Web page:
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The Revolutionary Birth of the Texas Republic

Page history last edited by Mr. Hengsterman 10 months, 2 weeks ago

 

 

Lone Star Rising: The Revolutionary Birth of the Texas Republic [1836 to 1845]

A group of land hungry American emigrants joined the forces of independence, republicanism,
and economics for
the liberation of an upstart Texas republic.

 

Stephen F Austin "Father of Texas" 

 

 


 

 

1821  Mexico wins independence from Spain (Mexico begins recruiting settlers to farm the northern frontier province)

 

From 1821 and up until 1835, much of Texas was scarcely populated and some rather radical but progressive laws enacted by Mexico encouraged immigration to the region.

 

 

The “Colonization Law” of August 18, 1824 made it possible for all heads of a household to claim a land patent, making everyone who did not already own land able to claim one square league of land (about three miles) that was not already occupied.

 

By 1825 the population of Texas had risen from 3000 to roughly 12,000 inhabitants, with a large majority being Anglo-American immigrants from the American states.

 

At this time, the Tejano population (“Native Mexicans) had remained constant compared to the other groups for a long time, and made up to roughly 25% of the population of Texas.

 

In other words, from 1821 to 1825, Anglo-American immigration and birthrate had been at such high rates that the native Tejano population became a minority.

 

 

1829 Mexico outlaws slavery and require all immigrants to convert to Catholicism.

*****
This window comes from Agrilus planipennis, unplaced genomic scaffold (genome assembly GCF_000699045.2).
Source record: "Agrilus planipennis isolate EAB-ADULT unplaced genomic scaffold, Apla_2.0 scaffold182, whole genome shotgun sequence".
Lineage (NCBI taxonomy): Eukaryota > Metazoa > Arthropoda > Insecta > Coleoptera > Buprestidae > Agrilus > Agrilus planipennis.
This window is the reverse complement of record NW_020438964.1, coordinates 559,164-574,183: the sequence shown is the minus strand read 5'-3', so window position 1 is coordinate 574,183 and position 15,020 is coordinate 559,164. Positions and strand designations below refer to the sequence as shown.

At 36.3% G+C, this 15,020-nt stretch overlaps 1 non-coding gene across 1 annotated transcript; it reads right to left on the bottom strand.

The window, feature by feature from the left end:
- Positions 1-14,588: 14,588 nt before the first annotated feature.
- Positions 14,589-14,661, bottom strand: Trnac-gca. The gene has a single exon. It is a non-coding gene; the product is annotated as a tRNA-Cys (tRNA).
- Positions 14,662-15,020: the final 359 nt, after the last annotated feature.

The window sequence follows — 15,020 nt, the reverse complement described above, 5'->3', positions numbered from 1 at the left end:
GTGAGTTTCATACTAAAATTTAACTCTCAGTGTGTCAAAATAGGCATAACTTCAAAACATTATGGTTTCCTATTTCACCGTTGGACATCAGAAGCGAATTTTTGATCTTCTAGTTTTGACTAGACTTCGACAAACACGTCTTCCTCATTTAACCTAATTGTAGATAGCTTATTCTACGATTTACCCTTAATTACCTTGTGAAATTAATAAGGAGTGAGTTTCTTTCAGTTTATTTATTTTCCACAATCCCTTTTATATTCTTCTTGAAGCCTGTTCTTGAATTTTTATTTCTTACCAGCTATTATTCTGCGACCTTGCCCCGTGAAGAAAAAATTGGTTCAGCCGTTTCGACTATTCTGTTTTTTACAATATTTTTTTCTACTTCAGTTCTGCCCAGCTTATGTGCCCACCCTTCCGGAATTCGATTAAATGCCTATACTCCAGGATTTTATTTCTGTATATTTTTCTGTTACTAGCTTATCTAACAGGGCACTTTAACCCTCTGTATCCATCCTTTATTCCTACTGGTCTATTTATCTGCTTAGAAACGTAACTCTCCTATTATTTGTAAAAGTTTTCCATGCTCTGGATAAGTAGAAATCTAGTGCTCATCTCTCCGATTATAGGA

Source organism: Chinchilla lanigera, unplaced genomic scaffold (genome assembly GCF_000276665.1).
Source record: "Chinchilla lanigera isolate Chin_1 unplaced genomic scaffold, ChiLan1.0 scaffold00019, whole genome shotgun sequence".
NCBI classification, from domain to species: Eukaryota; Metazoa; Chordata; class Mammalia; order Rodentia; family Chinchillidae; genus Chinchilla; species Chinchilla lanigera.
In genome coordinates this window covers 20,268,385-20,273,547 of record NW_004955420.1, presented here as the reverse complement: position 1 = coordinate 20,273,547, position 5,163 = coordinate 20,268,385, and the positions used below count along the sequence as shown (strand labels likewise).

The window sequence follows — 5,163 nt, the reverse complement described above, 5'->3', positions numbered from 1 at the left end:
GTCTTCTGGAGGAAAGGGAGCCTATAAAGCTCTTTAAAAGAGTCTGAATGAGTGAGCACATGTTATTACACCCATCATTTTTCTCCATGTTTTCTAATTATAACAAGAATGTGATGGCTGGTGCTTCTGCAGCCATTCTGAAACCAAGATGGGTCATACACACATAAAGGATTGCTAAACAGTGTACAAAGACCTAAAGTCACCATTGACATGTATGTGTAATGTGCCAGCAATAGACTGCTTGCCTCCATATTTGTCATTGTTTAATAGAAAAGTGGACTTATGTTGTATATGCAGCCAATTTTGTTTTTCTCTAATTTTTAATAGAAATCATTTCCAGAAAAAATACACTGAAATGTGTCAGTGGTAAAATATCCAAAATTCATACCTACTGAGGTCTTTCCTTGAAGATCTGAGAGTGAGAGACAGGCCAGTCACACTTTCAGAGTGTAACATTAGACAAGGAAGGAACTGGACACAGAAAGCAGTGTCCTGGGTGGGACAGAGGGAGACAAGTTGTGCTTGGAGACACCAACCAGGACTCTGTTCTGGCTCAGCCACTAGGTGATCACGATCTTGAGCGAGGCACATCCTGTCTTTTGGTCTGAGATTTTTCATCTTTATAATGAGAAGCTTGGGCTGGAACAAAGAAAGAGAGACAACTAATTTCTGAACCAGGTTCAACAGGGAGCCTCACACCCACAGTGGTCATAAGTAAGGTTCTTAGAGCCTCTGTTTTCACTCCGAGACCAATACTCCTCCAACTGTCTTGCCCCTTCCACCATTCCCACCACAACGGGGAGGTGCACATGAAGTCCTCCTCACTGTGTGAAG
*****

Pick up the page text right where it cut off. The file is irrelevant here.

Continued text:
1830 White farmers (and black slaves outnumber Mexicans in Texas (3 to 1)

 

 

 

 

 

 

 

 

1834  General Santa Anna becomes dictator of Mexico

 

 

1836 Sam Houston and American settlers revolt and declare Texas an independent Republic .

 

 

The Texas Declaration of Independence was signed by members of the Convention of 1836. Mexico still considered Texas as a province in revolt and refused to recognize Texas's independence. Mexico threatened war if the America protected Texas.

 

Sam Houston immediately asked the U.S. government for recognition and annexation, but President Andrew Jackson feared the revival of the slavery issue, as the new state would come in on the slaveholding side of the political balance.  He also feared war with Mexico and so did nothing. 

 

When Jackson’s successor, President Martin Van Buren also did nothing, Texas sought foreign recognition and support, which European nations eagerly provided, hoping to create a counterbalance to rising American power and influence in the Southwest.  France and Britain quickly concluded trade agreements with the Texans.

 


 

 

 

 

1836  Battle of the Alamo (American loss) and San Jacinto (American victory).

 

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1836-1845 Annexation denied  - WHY? 

 


 

 

1845  Texas becomes the 28th state in the Union via a joint resolution

 

 

 

 

A Country of Vast Designs - The Presidency of James K. Polk ;

 

 

 

 

 

 

 

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